The Price of Passion
Lori FreelandLori Freeland, a freelance writer from the Dallas area, holds a bachelor's degree in psychology from the University of Wisconsin-Madison. In her other life, the one BK—before kids—she has worked as a social worker and a certified dyslexic reading tutor. Currently, she embraces her status as full-time homeschool mom to three awesome children. Her big dream? Becoming a Young Adult novelist, a goal she diligently pursues during the wee hours of the morning with help from a very large mug of coffee and occasionally some chocolate-covered peanuts. In addition to blogging and contributing regular inspirational articles to Crosswalk.com, The Christian Pulse, and Believe.com, she loves to mentor new writers and encourage people to share their life stories. As a member of the Cancer Mom club, she desires to connect with others in hopes of giving support to those struggling down the messy paths of life. You can find her hanging with the North Texas Christian Writers as a Critique Group Leader and Writing Coach or cheering on her writers on the Faith Team at The Christian Pulse where she recently took on the role of editor. She also loves to attend Society for Children's Book Writers and Illustrators meetings where she has begun a critique workshop for new writers. You can visit her website at LAFREELAND.COM.
- 2012 Jul 17
Maddy slid open the van door and threw her piano books on the floor so hard they scattered across the gray carpet. “I’m quitting piano.”
"What?" I glanced in the rearview mirror at my ten-year-old daughter, piano prodigy extraordinaire.
"I messed up." Giant tears hit first, heavy sobs lagging only a second behind. "I practiced all week." She sunk in the seat, yanked on the belt, and clicked the buckle in place. "And it was hard."
“I get it,” I said. “You put in the time and effort and you wanted her to tell you what a great job you did and how fabulous the piece sounded.”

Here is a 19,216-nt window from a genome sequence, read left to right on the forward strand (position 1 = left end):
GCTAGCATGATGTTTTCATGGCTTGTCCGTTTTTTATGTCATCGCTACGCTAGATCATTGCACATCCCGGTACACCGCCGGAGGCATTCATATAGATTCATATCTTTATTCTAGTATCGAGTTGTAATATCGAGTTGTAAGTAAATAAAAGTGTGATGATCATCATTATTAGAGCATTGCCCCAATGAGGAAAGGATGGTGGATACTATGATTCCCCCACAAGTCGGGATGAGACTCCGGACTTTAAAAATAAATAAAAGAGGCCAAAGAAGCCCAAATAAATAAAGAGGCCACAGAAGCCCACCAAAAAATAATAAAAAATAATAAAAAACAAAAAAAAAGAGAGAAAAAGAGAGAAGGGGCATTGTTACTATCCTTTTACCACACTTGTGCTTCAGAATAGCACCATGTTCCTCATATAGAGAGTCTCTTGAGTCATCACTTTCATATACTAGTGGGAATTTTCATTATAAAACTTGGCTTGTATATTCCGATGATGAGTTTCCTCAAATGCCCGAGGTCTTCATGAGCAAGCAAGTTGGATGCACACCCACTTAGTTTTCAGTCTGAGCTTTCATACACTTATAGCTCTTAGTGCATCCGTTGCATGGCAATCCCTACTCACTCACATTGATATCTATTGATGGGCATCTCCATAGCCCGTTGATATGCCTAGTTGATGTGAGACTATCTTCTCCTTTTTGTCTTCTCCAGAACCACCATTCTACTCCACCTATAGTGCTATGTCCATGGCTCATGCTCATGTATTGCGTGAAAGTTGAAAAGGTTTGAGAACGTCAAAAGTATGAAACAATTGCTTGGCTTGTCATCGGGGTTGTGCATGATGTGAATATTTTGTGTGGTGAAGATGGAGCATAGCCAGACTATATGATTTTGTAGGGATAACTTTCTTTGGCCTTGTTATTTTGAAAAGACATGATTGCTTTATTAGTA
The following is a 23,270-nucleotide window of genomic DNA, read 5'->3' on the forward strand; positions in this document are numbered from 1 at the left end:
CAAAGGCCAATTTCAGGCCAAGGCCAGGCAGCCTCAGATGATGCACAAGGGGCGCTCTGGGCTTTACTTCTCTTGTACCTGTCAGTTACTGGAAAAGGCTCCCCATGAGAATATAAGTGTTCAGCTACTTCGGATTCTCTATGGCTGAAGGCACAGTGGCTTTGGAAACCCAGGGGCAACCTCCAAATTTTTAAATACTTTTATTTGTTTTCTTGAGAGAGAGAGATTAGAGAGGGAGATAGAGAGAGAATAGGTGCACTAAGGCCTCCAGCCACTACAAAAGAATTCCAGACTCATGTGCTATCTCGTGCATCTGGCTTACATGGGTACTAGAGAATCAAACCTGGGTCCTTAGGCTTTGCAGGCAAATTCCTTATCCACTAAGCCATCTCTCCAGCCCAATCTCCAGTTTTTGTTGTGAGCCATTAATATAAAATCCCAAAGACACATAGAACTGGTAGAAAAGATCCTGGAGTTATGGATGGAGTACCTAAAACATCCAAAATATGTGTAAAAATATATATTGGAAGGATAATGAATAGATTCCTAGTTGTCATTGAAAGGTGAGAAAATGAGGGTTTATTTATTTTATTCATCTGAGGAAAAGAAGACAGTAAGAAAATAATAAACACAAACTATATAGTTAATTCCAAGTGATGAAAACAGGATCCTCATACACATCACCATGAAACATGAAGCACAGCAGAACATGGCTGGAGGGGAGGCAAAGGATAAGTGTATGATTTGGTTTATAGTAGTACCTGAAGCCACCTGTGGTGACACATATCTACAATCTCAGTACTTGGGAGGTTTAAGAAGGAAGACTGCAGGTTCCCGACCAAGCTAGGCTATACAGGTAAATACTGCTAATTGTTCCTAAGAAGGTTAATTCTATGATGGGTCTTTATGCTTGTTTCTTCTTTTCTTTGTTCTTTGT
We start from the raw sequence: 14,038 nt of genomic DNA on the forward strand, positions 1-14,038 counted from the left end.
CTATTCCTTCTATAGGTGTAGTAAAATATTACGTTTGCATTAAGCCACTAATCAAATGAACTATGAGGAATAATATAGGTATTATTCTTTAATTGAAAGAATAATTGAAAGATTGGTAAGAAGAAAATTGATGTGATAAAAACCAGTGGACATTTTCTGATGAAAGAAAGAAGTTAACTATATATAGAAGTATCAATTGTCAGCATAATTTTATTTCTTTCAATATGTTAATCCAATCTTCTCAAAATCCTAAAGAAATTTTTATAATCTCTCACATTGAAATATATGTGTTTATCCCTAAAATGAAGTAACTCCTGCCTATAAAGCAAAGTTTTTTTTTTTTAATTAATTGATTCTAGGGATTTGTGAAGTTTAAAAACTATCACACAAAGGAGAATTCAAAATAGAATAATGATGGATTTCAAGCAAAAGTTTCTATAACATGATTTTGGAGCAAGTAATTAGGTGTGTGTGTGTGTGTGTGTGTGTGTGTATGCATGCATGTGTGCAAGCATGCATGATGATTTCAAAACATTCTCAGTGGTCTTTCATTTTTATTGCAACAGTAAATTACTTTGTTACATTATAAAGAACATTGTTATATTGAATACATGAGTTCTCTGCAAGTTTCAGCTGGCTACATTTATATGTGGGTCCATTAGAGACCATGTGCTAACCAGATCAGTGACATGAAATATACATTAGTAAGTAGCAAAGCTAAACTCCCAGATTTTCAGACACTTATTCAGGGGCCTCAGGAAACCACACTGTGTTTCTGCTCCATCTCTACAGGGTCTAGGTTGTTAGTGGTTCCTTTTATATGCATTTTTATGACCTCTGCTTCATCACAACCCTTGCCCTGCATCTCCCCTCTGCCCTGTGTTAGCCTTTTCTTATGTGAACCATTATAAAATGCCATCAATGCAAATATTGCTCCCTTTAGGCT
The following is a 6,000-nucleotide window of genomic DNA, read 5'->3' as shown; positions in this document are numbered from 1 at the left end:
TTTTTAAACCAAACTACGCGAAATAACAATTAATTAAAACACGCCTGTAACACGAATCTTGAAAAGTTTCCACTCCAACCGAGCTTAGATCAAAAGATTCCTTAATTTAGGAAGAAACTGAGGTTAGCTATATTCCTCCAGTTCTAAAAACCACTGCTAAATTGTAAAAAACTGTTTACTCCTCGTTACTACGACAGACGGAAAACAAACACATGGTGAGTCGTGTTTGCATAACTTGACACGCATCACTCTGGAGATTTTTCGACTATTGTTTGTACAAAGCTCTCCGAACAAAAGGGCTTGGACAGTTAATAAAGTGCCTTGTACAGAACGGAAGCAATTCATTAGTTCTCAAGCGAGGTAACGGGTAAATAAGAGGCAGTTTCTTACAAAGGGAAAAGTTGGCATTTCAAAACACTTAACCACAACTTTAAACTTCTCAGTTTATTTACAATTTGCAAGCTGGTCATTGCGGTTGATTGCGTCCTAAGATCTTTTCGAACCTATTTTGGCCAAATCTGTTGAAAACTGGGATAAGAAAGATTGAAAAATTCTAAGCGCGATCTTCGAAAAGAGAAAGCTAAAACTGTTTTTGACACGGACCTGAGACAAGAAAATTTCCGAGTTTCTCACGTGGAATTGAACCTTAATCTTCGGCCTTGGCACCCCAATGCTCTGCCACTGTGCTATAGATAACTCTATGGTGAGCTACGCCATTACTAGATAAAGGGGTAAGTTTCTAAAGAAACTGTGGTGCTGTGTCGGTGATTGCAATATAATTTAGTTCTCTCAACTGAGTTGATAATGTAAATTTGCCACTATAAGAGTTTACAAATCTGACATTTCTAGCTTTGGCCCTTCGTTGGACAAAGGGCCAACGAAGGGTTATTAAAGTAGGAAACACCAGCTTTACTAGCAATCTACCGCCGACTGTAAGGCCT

“I wanted a sticker.” She sniffed and kicked the back of the seat. “A sticker means I played it perfect.”
Do you ever have moments like that? I do.
Aiming to be the best at what I do, I slave at something, put in the hours, forgo other activities, with the hope that my hard work will pay off. I want the validation. I want the pat on the back. I want the sticker. And it kills me when I don’t get it.
Questions plague me. Why? What did I do wrong? How could it have been better? The failure eats me up inside, crushes my heart, kills my motivation. And sometimes the failure, even the near miss to perfection, hurts so bad, so deep, so much that quitting feels the right thing to do.
With great passion comes great pain. The frustration and hurt when I fail is the other side of the greatness of success. And if I rid myself of one, I lose the other.
It’s my passion that makes me shine. My passion that sets me apart. My passion that pushes me to compete against myself and strive to do better every single time. It’s my passion that makes me who I am.
Here’s the rest of the conversation from the van.
“Maddy, if you didn't get so upset about the mistakes, you wouldn't push yourself so hard to be better.”
“What do you mean?” She crossed her arms and sniffed.
“The thing that makes you hurt so much inside when you don't get it right, is the thing that makes you great when you finally master the piece. Hate piano today. Quit until the morning, And tomorrow take a deep breath, get back on the bench, and let your fingers fly across the keys because you are amazing.”
Passion and pain. What do you think?